shows the Curtiss Oriole Kristine presented to Arctic explorer Roald
Amundsen by Curtiss Aeroplane and Motor Corporation, 1922.
Photo at top left is Lt. Oskar Omdal. Capt. Roald Amundsen as at the
During the late 19th
century, many Americans and Europeans romanticized distant and unexplored
lands; the more exotic a place seemed, the more exciting it was. Africa
and the Arctic consequently captured people's attention. Although many
individuals had contemplated exploring the north polar region throughout
history, it was not until the late 1800s--after several scientific and
technological advances had taken place--that adventurers could mount
serious expeditions into the area. As explorers set out into the Arctic, a
major race began to see who could be the first to reach the North Pole.
Land-based expeditions got to the Pole first in 1909 (although some
scholars are still debating this "fact"), but another contest quickly
ensued among aviators to see who could be the first to fly to the "top of
the world." Pilots also began battling to see who could be the first to
soar across the entire width of the Arctic. In all, from the late 1800s to
the mid 1950s, several aviators competed to establish records in the
projection map of the Arctic Ocean, centered on the North Pole, showing
of two flights of pilot Carl Eielson and George Hubert Wilkins over the
Their aborted March 1927 flight (and route followed by foot back to
and their more successful April 1928 flight from Point Barrow Alaska, to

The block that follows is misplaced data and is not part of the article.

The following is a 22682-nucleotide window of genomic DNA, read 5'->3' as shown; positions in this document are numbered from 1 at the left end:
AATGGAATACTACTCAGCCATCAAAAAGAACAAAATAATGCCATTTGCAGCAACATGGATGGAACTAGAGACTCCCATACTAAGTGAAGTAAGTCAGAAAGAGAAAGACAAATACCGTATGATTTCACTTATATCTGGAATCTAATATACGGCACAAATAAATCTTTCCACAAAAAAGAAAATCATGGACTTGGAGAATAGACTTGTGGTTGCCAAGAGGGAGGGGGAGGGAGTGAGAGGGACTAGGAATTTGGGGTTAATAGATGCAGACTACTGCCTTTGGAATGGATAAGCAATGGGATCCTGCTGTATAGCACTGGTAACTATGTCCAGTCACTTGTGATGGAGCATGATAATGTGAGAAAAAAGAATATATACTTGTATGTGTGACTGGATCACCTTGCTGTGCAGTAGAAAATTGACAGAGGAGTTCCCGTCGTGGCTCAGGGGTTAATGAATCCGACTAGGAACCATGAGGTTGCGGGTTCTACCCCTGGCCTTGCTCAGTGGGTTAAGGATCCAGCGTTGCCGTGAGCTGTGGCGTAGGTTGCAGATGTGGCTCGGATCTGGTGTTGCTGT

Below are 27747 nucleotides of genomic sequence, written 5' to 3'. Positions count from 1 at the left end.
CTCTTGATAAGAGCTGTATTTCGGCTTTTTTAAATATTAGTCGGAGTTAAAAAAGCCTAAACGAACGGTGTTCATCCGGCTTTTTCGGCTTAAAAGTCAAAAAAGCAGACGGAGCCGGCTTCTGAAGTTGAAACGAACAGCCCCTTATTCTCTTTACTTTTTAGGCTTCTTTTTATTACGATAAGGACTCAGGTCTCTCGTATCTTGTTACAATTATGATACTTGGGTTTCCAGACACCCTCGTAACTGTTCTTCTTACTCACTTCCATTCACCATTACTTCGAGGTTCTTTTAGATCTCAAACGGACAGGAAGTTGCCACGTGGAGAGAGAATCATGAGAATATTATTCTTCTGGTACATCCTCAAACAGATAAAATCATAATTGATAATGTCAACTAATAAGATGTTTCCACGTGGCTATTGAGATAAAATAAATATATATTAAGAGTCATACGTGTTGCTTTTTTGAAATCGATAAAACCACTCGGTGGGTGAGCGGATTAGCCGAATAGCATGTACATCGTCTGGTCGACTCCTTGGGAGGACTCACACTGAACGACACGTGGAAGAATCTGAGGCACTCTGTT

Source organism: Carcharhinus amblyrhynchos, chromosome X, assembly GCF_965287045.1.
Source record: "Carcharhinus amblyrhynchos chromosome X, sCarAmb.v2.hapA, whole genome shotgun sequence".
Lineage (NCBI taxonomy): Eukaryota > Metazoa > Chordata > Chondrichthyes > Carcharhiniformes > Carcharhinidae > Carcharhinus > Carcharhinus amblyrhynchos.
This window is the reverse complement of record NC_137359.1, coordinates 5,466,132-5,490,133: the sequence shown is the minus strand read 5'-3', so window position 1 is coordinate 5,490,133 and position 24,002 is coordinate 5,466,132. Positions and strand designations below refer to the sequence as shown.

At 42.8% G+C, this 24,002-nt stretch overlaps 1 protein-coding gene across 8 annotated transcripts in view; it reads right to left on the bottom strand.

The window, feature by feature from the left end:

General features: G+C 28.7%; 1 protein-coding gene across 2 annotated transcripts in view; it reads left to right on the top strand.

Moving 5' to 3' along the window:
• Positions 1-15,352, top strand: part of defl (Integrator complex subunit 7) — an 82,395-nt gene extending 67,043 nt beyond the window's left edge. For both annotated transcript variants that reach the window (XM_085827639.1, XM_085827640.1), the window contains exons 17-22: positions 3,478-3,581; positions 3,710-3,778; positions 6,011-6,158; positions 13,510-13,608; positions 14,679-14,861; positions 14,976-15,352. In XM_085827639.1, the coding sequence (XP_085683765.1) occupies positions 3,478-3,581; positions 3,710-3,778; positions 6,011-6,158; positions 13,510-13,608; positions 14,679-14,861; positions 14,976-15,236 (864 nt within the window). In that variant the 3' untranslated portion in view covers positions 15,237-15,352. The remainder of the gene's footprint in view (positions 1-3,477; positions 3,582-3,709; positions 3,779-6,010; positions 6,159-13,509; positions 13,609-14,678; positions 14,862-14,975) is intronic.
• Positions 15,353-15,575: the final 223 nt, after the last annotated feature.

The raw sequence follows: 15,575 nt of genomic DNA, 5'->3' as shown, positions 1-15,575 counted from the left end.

Dead Manīs Island
in the Svalbard Group, near Spitsbergen, Norway, are shown.
The first flight over
the Arctic occurred in 1897 when Swedish engineer Solomon Andree tried to
pilot a hydrogen-filled balloon from Spitsbergen, Norway, to the North
Pole. Andree lifted off on July 11 and reached almost 83° N latitude
before his balloon went down and he disappeared. It was not until 1930
that another team of explorers discovered his remains. Although Andree's
expedition failed, it did start others thinking about using balloons to
explore the polar region.
The first serious
attempt to use airplanes in the Arctic occurred in 1923 when Norwegian
explorer Roald Amundsen--who in 1911 had been the first person to reach
the South Pole--tried to fly from Wainwright, Alaska to Spitsbergen with
fellow Norwegian Oscar Omdal. Unfortunately, Amundsen and Omdal's aircraft
became damaged and they had to abandon their journey. Nevertheless, by May
1925, Amundsen was back at it again, this time with American explorer
Lincoln Ellsworth, and a small crew. On May 21, the group tried to reach
the North Pole using two Dornier Wal "flying boats." After taking off from
Kings Bay in Spitsbergen, they made it to approximately 88° N latitude
before making an emergency landing due to mechanical problems. Stranded,
they spent more than three weeks carving out a runway on the ice so that
they could takeoff and return home. Although the expedition ultimately
failed, it was the first attempt to fly an airplane to the pole.
Portrait of Richard Byrd.
A year after the
Amundsen-Ellsworth expedition, U.S. Navy Lieutenant Commander Richard Byrd
and pilot Floyd Bennett joined the ranks of those trying to reach the Pole